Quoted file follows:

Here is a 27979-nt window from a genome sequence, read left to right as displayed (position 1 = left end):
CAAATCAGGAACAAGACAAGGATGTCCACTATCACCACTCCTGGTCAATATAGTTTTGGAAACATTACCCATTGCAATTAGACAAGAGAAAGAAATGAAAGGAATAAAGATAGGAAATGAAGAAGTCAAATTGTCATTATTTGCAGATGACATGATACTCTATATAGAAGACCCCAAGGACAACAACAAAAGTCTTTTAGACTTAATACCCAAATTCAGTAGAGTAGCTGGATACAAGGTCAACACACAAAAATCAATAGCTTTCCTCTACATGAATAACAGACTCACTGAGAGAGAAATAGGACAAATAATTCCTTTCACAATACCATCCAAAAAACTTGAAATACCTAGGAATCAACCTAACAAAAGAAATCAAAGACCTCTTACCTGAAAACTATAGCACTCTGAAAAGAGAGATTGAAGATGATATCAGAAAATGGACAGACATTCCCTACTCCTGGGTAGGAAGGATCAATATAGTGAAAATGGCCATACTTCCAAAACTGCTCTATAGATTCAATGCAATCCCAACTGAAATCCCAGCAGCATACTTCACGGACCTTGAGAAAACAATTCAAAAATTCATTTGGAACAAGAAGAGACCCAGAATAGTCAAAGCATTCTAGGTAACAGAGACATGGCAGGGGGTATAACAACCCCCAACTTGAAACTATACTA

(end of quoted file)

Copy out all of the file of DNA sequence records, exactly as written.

Here is a 27979-nt window from a genome sequence, read left to right as displayed (position 1 = left end):
CAAATCAGGAACAAGACAAGGATGTCCACTATCACCACTCCTGGTCAATATAGTTTTGGAAACATTACCCATTGCAATTAGACAAGAGAAAGAAATGAAAGGAATAAAGATAGGAAATGAAGAAGTCAAATTGTCATTATTTGCAGATGACATGATACTCTATATAGAAGACCCCAAGGACAACAACAAAAGTCTTTTAGACTTAATACCCAAATTCAGTAGAGTAGCTGGATACAAGGTCAACACACAAAAATCAATAGCTTTCCTCTACATGAATAACAGACTCACTGAGAGAGAAATAGGACAAATAATTCCTTTCACAATACCATCCAAAAAACTTGAAATACCTAGGAATCAACCTAACAAAAGAAATCAAAGACCTCTTACCTGAAAACTATAGCACTCTGAAAAGAGAGATTGAAGATGATATCAGAAAATGGACAGACATTCCCTACTCCTGGGTAGGAAGGATCAATATAGTGAAAATGGCCATACTTCCAAAACTGCTCTATAGATTCAATGCAATCCCAACTGAAATCCCAGCAGCATACTTCACGGACCTTGAGAAAACAATTCAAAAATTCATTTGGAACAAGAAGAGACCCAGAATAGTCAAAGCATTCTAGGTAACAGAGACATGGCAGGGGGTATAACAACCCCCAACTTGAAACTATACTA